Model-Based Regression Testing: Process, Challenges and Approaches

Model-Based Regression Testing: Process, Challenges and Approaches

Qurat-ul-ann Farooq (Ilmenau University of Technology, Germany) and Matthias Riebisch (Ilmenau University of Technology, Germany)
DOI: 10.4018/978-1-61350-438-3.ch010
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To improve is to change; to be perfect is to change often (Winston Churchill)

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Introduction

Evolution is inherent to the software systems. Due to the growing size and complexity of modern systems, the evolving nature of a system can cause adverse side effects and even system failures. Besides many other measures to prevent these unintended effects of evolution, it is essential to test a system after modifications; often referred to as Regression Testing. Regression testing is performed during the software maintenance phase and during various maintenance activities including corrective, perfective and adaptive maintenance (Wu & Offutt, 2003).

When a software system is modified, repeating the entire testing activity is a very costly task. A large system may have a huge number of test cases and test-execution requirements. Executing all these test cases is generally not a economically feasible option. Hence, it is necessary for regression testing to select a subset of the test cases corresponding to modifications. This is known as the selective strategy for regression testing and is a more feasible solution in terms of cost and time (Binder, 1999).

Another important issue during regression testing is scalability. Conventional code-based regression testing approaches fail to deal with the huge size of modern software systems. Model-based regression testing is a potential solution to this problem, because it offers several advantages compared to the conventional code-based regression testing approaches. This includes better scalability, better complexity management and better comprehension of the system, the relevant test suites and test cases. In model-based testing, the testing activity can be started in early phases of software development allowing early regression planning and estimation (Briand, Labiche, & He, 2009). This results in effort reduction in terms of time and labour. Furthermore, traceability maintenance between test cases and models is relatively easier to accomplish as compared to the code-based approaches (Briand, Labiche, & He, 2009). Due to the use of models as primary artefact in the MBRT, static and dynamic interactions are more visible in design models and no static and dynamic analysis is required to determine the dynamic bindings as in code based approaches. Finally, portability and platform independence is a major benefit for evolving systems to adopt the rapid changes in technology and operational environment.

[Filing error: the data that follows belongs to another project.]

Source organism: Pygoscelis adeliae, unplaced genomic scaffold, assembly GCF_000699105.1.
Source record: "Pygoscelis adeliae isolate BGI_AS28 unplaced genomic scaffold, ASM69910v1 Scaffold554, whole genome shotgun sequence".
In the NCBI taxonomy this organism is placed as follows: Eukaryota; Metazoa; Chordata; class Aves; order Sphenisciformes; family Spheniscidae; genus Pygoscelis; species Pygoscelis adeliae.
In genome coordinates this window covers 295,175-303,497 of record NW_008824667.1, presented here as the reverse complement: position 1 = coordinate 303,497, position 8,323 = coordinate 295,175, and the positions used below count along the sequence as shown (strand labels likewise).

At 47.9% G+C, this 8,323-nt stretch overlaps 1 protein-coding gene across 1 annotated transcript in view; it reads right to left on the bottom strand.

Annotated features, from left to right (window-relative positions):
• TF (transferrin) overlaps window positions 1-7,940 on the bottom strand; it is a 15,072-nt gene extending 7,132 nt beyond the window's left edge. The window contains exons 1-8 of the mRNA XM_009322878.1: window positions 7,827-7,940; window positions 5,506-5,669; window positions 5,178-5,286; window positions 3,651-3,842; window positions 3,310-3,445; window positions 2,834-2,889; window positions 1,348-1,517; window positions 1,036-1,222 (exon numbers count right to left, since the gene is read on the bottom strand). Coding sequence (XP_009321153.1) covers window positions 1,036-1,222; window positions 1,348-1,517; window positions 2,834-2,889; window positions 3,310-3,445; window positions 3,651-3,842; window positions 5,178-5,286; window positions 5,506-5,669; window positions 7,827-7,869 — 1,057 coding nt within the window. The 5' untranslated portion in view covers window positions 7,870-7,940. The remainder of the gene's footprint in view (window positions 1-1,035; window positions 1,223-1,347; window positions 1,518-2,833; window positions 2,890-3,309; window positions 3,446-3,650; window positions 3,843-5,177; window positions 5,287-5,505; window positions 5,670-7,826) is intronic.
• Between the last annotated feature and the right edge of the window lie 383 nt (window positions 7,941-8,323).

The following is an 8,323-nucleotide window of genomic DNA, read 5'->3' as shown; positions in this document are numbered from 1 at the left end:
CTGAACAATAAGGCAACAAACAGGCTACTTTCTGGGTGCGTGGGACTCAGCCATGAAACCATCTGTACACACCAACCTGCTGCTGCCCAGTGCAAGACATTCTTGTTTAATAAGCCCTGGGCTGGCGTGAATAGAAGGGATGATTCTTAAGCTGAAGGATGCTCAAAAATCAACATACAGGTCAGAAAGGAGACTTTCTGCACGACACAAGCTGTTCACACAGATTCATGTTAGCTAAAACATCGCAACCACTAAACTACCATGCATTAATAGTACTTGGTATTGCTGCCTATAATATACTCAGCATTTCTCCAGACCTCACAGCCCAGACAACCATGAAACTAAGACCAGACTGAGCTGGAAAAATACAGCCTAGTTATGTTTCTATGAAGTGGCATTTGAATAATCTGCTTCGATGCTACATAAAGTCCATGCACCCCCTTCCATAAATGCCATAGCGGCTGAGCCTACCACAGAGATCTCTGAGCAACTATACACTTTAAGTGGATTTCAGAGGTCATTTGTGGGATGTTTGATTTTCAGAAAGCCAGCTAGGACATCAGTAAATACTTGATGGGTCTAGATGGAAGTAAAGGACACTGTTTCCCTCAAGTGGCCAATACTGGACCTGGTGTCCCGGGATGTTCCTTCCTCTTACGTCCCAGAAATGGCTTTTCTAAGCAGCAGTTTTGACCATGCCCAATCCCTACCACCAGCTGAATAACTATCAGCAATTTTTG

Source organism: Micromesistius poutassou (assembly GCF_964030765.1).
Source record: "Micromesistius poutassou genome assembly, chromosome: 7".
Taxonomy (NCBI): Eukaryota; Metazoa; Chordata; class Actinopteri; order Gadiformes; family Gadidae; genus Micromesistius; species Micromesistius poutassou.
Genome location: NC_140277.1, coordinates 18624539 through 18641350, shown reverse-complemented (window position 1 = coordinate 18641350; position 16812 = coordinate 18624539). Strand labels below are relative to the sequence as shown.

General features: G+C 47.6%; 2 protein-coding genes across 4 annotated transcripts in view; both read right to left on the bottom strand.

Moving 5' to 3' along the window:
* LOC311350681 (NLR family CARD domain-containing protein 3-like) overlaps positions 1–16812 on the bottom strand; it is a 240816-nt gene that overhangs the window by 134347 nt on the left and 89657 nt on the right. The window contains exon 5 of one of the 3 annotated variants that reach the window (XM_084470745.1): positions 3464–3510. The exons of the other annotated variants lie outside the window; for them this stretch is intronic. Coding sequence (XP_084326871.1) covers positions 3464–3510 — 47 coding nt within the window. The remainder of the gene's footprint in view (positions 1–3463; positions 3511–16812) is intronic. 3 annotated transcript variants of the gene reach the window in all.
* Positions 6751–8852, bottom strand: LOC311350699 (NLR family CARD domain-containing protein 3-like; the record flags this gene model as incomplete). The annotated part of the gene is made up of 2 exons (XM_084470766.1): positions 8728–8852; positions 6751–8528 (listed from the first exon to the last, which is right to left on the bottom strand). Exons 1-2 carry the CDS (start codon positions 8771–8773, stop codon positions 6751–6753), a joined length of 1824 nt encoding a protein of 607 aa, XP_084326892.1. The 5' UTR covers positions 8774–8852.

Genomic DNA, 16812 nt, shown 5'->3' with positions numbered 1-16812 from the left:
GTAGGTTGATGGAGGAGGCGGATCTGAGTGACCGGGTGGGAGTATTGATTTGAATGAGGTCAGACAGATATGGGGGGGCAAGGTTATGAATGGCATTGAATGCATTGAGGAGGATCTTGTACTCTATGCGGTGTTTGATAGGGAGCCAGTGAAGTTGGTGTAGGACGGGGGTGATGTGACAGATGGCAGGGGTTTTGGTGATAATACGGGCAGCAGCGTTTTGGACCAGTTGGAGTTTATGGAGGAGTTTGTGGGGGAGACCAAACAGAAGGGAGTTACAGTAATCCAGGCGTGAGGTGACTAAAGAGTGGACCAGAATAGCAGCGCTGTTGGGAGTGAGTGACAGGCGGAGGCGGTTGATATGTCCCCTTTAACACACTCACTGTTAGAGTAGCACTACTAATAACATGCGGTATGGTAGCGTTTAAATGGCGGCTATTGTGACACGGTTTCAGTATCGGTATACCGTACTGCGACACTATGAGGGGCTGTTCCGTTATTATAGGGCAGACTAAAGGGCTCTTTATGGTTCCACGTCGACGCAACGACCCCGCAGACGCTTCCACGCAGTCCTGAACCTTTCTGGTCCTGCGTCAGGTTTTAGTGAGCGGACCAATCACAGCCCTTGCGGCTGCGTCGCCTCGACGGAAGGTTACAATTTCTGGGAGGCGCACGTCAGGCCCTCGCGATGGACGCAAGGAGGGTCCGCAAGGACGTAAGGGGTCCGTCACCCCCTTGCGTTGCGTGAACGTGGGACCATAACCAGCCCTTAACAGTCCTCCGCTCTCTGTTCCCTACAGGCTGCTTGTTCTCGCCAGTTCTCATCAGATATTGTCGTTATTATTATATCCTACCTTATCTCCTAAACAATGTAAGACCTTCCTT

Besides all these benefits, there are some limitations of model-based regression testing as well. One of the major limitations is the potential impact of incomplete and outdated design models on the creation of effective regression test suites and plans. Moreover, since the test cases are generated from the design models, they are more abstract than test cases generated from code. This abstraction, sometimes make the test execution more difficult as the test cases should be adapted according to the implementation environment. However, considering the benefits of model-based regression testing, these limitations can be somehow compromised.

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